Look, I know that shutting down is a sort of peaceful demonstration. If we as teachers didn't shut down when lines were crossed, if we permit stakeholders to assume that we will always keep the boat afloat even when they take away our deck, you're right. We will continue to be taken advantage of. But we need to find ways to be happy in our day-to-day lives. We need to find ways to continue to support one another and to maintain our positivity.

During a hard day, what gives you reason to smile?


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Karen Johnson's picture

I agree Martin. Many of us try to do everything while others are very good at drawing their boundary lines and saying no. Somehow, it's often the teachers without tons of grading and/or high stakes testing who draw the lines so well.

One of the changes that needs to happen in education is that language arts teachers must get smaller class sizes and more time to "prep." We are asked to be on every committee--especially those to do with curriculum--because we are knowledgeable and articulate.

PE teachers have huge classes and management issues, but they go home after school, do not have endless meetings with parents and specialists, and if they coach after hours they are paid for it. No one is watching the elective teachers closely because no one cares or tests how well the kids learn.

I see English language arts teachers giving up - either literally (retiring, leave of absence, changing careers or subjects) because it's too difficult and disheartening.

I am one of the naturally happiest people around and I LOVE teaching middle school, but I am already behind and losing my joy. Couple that with change after change, a lack of understanding from others and a lack of respect, and I foresee a time soon of a revolving door of ELA teachers where no one spends the time to get good at it.

Perhaps changes should be made before we lose all the critical teachers who give a care.

Karen Johnson's picture

Oh, and did I mention we are paid the same as other teachers with much smaller workloads? That's one reform that definitely needs to happen.

Don't pay based solely on education and seniority. Teachers of different subjects should be paid differently. Teachers in poorer districts should be paid more. How about a small stipend for each Sped, ELL, 504, and even low SES student in a class? How about a stipend for each additional student after say, 125?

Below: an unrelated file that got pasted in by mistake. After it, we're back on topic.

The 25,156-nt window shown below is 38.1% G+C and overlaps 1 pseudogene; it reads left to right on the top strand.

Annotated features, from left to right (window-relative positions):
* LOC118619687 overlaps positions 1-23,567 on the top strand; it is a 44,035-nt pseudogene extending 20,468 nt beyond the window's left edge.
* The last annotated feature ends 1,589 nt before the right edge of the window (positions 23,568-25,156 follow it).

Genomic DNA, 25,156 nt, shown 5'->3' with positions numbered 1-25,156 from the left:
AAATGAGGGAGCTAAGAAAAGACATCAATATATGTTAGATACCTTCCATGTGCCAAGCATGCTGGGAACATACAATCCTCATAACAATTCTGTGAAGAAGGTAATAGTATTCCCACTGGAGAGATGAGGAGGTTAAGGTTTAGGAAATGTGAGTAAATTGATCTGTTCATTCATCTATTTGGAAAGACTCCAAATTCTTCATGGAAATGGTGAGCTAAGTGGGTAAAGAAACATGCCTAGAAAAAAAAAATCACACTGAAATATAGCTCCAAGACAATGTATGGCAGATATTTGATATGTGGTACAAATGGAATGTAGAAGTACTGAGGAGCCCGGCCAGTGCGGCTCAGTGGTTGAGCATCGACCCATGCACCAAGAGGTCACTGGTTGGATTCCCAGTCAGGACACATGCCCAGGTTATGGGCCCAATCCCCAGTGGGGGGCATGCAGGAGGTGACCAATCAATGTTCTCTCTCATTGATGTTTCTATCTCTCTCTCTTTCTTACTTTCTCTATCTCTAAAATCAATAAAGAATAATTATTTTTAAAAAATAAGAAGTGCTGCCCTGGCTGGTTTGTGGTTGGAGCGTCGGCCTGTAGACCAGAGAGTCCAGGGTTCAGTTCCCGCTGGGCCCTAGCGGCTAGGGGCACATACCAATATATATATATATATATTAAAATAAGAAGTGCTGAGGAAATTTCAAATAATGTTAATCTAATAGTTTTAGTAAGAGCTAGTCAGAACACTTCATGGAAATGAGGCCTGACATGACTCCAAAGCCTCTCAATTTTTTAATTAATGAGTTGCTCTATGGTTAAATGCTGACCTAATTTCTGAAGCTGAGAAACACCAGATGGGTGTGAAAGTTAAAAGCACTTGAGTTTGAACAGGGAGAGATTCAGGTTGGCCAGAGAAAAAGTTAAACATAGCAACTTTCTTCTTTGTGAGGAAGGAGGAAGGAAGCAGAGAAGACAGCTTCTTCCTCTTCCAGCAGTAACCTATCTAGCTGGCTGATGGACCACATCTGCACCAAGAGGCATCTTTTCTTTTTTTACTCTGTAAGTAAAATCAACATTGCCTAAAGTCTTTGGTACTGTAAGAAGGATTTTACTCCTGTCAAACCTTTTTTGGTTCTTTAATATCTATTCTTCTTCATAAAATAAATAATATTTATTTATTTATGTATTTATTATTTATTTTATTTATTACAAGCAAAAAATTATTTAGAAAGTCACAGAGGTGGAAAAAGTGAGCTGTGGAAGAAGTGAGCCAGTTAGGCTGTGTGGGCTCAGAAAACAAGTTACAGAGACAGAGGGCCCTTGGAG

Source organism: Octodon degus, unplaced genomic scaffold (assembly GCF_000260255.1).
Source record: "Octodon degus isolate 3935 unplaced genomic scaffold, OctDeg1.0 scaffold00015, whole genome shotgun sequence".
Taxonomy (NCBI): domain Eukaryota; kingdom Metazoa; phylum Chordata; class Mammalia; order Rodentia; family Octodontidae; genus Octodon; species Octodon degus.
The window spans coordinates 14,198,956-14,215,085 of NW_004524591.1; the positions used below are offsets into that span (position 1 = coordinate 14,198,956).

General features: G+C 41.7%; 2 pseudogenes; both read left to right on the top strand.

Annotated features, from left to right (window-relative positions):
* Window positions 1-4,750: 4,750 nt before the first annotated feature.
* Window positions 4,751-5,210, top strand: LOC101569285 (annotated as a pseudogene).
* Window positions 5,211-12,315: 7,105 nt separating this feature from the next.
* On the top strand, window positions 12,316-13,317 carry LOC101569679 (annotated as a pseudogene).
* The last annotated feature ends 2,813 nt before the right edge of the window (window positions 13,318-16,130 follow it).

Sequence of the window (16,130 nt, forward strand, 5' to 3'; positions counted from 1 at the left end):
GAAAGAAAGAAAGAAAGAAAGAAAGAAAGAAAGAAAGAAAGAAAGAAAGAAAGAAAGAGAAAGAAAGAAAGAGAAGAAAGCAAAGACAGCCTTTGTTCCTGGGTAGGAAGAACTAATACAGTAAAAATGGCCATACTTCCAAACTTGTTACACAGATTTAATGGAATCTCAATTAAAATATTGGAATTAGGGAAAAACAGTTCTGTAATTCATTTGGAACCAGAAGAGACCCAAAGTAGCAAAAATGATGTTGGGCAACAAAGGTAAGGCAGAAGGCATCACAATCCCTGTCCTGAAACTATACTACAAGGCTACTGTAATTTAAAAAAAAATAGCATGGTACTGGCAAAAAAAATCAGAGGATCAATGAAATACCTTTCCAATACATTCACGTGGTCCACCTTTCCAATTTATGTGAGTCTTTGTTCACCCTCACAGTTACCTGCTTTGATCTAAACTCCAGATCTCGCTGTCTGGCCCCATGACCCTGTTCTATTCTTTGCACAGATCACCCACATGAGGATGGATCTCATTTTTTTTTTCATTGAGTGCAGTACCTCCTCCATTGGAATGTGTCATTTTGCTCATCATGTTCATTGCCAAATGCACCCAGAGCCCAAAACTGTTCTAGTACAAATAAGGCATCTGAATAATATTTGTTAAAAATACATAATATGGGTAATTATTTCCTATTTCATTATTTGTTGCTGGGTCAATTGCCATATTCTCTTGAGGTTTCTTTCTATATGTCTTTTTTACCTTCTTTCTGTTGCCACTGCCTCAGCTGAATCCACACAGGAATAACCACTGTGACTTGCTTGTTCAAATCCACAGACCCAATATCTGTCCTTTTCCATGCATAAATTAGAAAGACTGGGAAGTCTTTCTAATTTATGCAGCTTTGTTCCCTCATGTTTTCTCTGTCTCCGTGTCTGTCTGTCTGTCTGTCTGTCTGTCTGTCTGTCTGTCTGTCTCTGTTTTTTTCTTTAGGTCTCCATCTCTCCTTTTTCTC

And what if we have no one in administration who hasn't been a classroom teacher of a core class?

Dr. Allen Mendler's picture
Dr. Allen Mendler
Author, speaker, educator

Such an important issue!! In the research I did for my book, WHEN TEACHING GETS TOUGH (ASCD), one of the best practices I came across was from a midwestern company that REQUIRES its employees to have fun 25% of the time every day. If teachers applied this principle, that would amount to fifteen minutes every hour, more than a day every week and forty five full school days every year. Imagine how that would affect the positivity equation!!!

Tricia's picture
Middle School Reading Teacher


Thank you so much for this post about staying positive in the classroom. I know myself well enough to know that although I am an optimist by nature (much to the chagrin of those around me at times) I am also a workaholic. The tendency to stay at school all hours of the day and night, constantly planning, replanning, and fine tuning my lessons and assessments, serving on multiple committees and PLCs and the "millions" of other things I am responsible for every day can tend to wear me very thin. I was very glad to see that one of the things you recommended for remaining positive is remembering to think about things before taking on additional tasks. It is also very, VERY encouraging to be reminded that it is alright to say "No" every now and again, especially to those things that I am not thrilled about doing.

Becky Fisher's picture
Becky Fisher
Education Consultant

Heather, this post is bringing up such an important topic. Teacher morale is just as important to school culture as the curriculum, the students, and any other aspect of education. We all go into teaching because we love it. Not for the money, not for the glory. We love educating young minds and being a guide and role model. However, teacher burnout and negativity is a real problem.

There are resources out there like FuelEd: http://fueledschools.com/wordpress/

But we also need to stick together and be supportive of one another, as others were saying on this post. And most importantly, we need to stay on top of how we are feeling. Saying "no" is important when we're feeling bogged down. Taking a break when necessary. Asking for help from others. We may feel superhuman sometimes, but in actuality we are still human beings who have the same needs as others. It's important to remember that we can't do it all and we need to be okay with that.

Catherine O'Brien's picture
Catherine O'Brien
I teach sustainable happiness.